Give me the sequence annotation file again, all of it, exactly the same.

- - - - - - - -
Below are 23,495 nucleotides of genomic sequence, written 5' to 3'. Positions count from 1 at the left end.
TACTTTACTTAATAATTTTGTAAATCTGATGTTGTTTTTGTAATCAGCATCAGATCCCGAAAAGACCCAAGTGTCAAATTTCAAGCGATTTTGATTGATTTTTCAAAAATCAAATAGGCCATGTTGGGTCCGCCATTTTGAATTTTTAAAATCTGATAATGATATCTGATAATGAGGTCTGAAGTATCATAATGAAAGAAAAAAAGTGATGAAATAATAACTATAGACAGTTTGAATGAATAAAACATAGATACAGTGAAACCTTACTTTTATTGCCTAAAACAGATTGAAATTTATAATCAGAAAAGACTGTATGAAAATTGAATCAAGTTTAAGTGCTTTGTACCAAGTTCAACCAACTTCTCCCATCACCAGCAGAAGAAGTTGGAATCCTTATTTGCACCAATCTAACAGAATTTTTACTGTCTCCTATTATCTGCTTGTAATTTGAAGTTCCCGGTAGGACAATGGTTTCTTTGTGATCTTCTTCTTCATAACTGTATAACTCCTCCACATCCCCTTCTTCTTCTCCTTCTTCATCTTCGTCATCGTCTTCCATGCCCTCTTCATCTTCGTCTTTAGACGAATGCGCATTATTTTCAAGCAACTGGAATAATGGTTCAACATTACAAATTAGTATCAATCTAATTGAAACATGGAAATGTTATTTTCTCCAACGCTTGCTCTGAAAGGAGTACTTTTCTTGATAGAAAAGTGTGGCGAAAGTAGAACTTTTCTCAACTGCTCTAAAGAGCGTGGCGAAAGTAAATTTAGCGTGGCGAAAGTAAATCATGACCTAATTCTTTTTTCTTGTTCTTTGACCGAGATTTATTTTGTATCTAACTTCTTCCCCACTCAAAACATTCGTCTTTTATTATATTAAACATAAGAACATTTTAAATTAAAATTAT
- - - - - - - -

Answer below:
Below are 23,495 nucleotides of genomic sequence, written 5' to 3'. Positions count from 1 at the left end.
TACTTTACTTAATAATTTTGTAAATCTGATGTTGTTTTTGTAATCAGCATCAGATCCCGAAAAGACCCAAGTGTCAAATTTCAAGCGATTTTGATTGATTTTTCAAAAATCAAATAGGCCATGTTGGGTCCGCCATTTTGAATTTTTAAAATCTGATAATGATATCTGATAATGAGGTCTGAAGTATCATAATGAAAGAAAAAAAGTGATGAAATAATAACTATAGACAGTTTGAATGAATAAAACATAGATACAGTGAAACCTTACTTTTATTGCCTAAAACAGATTGAAATTTATAATCAGAAAAGACTGTATGAAAATTGAATCAAGTTTAAGTGCTTTGTACCAAGTTCAACCAACTTCTCCCATCACCAGCAGAAGAAGTTGGAATCCTTATTTGCACCAATCTAACAGAATTTTTACTGTCTCCTATTATCTGCTTGTAATTTGAAGTTCCCGGTAGGACAATGGTTTCTTTGTGATCTTCTTCTTCATAACTGTATAACTCCTCCACATCCCCTTCTTCTTCTCCTTCTTCATCTTCGTCATCGTCTTCCATGCCCTCTTCATCTTCGTCTTTAGACGAATGCGCATTATTTTCAAGCAACTGGAATAATGGTTCAACATTACAAATTAGTATCAATCTAATTGAAACATGGAAATGTTATTTTCTCCAACGCTTGCTCTGAAAGGAGTACTTTTCTTGATAGAAAAGTGTGGCGAAAGTAGAACTTTTCTCAACTGCTCTAAAGAGCGTGGCGAAAGTAAATTTAGCGTGGCGAAAGTAAATCATGACCTAATTCTTTTTTCTTGTTCTTTGACCGAGATTTATTTTGTATCTAACTTCTTCCCCACTCAAAACATTCGTCTTTTATTATATTAAACATAAGAACATTTTAAATTAAAATTAT